Homework 5: Pivot Tables and Iteration

Please complete this notebook by filling in the cells provided. Before you begin, execute the following cell. Each time you start your server, you will need to execute this cell again to load the tests.

Homework 5 is due Thursday, 2/20, at 11:59pm. Start early so that you can come to office hours if you're stuck. Check the website for the office hours schedule. Late work will not be accepted as per the policies of this course.

Directly sharing answers is not okay, but discussing problems with the course staff or with other students is encouraged. Refer to the policies page to learn more about how to learn cooperatively.

In [ ]:
# Don't change this cell; just run it. 

import numpy as np
from datascience import *

# These lines do some fancy plotting magic.
import matplotlib
%matplotlib inline
import matplotlib.pyplot as plt
plt.style.use('fivethirtyeight')
import warnings
warnings.simplefilter('ignore', FutureWarning)

1. Causes of Death by Year

This exercise is designed to give you practice using the Table method pivot. Here is a link to the Python reference page in case you need a quick refresher.

We'll be looking at a dataset from the California Department of Public Health that records the cause of death, as recorded on a death certificate, for everyone who died in California from 1999 to 2013. The data is in the file causes_of_death.csv.zip. Each row records the number of deaths by a specific cause in one year in one ZIP code.

To make the file smaller, we've compressed it; run the next cell to unzip and load it.

In [ ]:
!unzip -o causes_of_death.csv.zip
causes = Table.read_table('causes_of_death.csv')
causes

The causes of death in the data are abbreviated. We've provided a table called abbreviations.csv to translate the abbreviations.

In [ ]:
abbreviations = Table.read_table('abbreviations.csv')
abbreviations.show()

The dataset is missing data on certain causes of death for certain years. It looks like those causes of death are relatively rare, so for some purposes it makes sense to drop them from consideration. Of course, we'll have to keep in mind that we're no longer looking at a comprehensive report on all deaths in California.

Question 1.1. Let's clean up our data. First, filter out the HOM, HYP, and NEP rows from the table for the reasons described above. Next, join together the abbreviations table and our causes of death table so that we have a more detailed description of each disease in each row. Lastly, drop the column which contains the acronym of the disease, and rename the column with the full description 'Cause of Death'. Assign the variable cleaned_causes to the resulting table.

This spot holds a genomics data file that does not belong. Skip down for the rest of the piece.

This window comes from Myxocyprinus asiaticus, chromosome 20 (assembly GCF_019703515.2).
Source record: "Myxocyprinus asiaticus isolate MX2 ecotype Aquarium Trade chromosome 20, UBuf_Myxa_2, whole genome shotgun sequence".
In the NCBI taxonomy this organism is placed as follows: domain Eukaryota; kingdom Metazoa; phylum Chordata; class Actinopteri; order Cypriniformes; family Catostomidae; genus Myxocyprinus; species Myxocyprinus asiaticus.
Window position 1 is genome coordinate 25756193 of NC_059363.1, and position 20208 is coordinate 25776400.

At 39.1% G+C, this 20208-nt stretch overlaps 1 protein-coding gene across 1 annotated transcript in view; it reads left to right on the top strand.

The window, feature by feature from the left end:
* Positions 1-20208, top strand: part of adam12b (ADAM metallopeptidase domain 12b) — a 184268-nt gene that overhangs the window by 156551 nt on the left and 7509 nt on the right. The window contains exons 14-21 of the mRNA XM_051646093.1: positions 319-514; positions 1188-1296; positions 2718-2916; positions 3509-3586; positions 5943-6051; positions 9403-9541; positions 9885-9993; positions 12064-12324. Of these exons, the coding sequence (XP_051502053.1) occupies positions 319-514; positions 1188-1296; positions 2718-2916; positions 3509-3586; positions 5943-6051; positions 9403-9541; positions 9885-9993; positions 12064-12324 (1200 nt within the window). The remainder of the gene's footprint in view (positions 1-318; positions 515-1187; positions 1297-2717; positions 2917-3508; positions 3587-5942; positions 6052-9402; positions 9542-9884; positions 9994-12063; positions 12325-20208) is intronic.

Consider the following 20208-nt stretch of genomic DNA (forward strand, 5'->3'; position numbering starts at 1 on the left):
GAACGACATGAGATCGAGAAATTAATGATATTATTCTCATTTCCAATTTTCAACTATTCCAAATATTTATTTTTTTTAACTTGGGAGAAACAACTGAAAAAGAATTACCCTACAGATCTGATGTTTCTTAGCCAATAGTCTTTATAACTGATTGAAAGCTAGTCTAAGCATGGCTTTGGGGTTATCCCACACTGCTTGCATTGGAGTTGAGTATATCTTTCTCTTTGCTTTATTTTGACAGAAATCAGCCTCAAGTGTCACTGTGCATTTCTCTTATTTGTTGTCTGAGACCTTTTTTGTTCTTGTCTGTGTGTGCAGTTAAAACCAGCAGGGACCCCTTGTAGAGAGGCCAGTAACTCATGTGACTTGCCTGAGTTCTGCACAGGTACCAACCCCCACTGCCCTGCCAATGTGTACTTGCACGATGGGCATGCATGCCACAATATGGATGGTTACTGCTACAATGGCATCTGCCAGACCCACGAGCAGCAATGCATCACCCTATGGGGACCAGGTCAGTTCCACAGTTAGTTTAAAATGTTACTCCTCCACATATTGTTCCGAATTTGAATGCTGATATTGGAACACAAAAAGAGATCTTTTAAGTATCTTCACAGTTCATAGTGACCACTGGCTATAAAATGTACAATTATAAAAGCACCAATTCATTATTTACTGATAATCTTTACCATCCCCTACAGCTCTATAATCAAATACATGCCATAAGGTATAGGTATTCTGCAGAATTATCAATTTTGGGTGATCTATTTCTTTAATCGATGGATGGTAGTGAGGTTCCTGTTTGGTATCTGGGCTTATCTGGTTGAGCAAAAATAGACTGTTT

Hint: You should expect this to take more than one line. Use many lines and many intermediate tables to complete this question.

In [ ]:
cleaned_causes = ...
cleaned_causes

We're going to examine the changes in causes of death over time. To make a plot of those numbers, we need to have a table with one row per year, and the information about all the causes of death for each year.

Question 1.2. Create a table with one row for each year and a column for each kind of death, where each cell contains the number of deaths by that cause in that year. Call the table cleaned_causes_by_year.

In [ ]:
cleaned_causes_by_year = ...
cleaned_causes_by_year.show(15)

Question 1.3. Make a plot of all the causes of death by year, using your cleaned-up version of the dataset. There should be a single plot with one line per cause of death.

Hint: Use the Table method plot. If you pass only a single argument, a line will be made for each of the other columns.

In [ ]:
...

After seeing the plot above, we would now like to examine the distributions of diseases over the years using percentages. Below, we have assigned distributions to a table with all of the same columns, but the raw counts in the cells are replaced by the percentage of the the total number of deaths by a particular disease that happened in that specific year.

Try to understand the code below.

In [ ]:
def percents(array_x):
    return np.round( (array_x/sum(array_x))*100, 2)

labels = cleaned_causes_by_year.labels
distributions = Table().with_columns(labels[0], cleaned_causes_by_year.column(0),
                                     labels[1], percents(cleaned_causes_by_year.column(1)),
                                     labels[2], percents(cleaned_causes_by_year.column(2)),
                                     labels[3], percents(cleaned_causes_by_year.column(3)),
                                     labels[4], percents(cleaned_causes_by_year.column(4)),
                                     labels[5], percents(cleaned_causes_by_year.column(5)),